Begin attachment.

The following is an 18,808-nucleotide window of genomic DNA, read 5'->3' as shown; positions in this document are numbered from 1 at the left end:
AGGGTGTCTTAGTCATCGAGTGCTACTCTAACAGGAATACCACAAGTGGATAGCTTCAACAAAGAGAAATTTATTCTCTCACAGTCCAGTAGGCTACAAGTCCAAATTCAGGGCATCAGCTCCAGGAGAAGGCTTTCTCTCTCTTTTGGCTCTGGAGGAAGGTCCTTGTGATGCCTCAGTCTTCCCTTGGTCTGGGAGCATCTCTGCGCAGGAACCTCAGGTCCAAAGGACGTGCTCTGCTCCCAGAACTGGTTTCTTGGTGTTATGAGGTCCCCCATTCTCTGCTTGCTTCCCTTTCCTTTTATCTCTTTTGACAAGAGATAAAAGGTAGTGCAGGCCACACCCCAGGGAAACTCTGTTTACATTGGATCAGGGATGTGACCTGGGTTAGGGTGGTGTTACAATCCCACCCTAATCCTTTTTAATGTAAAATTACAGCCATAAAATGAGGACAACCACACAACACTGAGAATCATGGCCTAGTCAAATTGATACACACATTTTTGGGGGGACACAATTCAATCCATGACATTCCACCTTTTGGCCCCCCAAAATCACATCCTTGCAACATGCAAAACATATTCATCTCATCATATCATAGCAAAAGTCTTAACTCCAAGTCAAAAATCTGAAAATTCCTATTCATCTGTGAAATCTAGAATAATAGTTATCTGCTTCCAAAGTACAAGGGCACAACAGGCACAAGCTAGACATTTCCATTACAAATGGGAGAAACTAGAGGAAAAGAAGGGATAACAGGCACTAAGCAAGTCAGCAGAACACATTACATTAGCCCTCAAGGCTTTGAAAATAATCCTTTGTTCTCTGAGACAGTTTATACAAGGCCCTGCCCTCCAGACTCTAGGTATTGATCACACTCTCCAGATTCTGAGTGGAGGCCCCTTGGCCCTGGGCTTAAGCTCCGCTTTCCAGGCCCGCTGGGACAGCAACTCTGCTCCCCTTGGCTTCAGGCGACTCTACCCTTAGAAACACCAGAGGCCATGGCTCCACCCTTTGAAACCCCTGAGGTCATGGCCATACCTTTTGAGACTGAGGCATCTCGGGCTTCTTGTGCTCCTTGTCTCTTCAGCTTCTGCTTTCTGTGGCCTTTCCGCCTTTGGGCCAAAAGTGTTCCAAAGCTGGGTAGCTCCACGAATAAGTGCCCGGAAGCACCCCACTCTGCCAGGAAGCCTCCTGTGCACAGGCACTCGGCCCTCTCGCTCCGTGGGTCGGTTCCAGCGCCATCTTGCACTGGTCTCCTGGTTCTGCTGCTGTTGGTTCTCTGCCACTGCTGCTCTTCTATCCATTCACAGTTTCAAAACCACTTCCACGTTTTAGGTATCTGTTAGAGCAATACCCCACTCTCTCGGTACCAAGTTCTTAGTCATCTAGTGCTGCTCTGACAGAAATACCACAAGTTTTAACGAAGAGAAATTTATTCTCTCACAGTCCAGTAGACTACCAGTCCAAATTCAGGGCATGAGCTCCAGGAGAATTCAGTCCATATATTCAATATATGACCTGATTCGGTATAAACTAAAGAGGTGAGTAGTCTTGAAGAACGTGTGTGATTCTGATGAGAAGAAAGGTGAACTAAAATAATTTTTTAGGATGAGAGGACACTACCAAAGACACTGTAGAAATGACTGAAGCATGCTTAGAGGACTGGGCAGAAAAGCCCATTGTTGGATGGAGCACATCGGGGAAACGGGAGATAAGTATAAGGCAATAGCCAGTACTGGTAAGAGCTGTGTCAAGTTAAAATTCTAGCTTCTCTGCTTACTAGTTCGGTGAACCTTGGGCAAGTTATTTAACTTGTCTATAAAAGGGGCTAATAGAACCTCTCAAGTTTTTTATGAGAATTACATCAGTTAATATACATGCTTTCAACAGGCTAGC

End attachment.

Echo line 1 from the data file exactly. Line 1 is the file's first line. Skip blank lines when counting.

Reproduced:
The following is an 18,808-nucleotide window of genomic DNA, read 5'->3' as shown; positions in this document are numbered from 1 at the left end: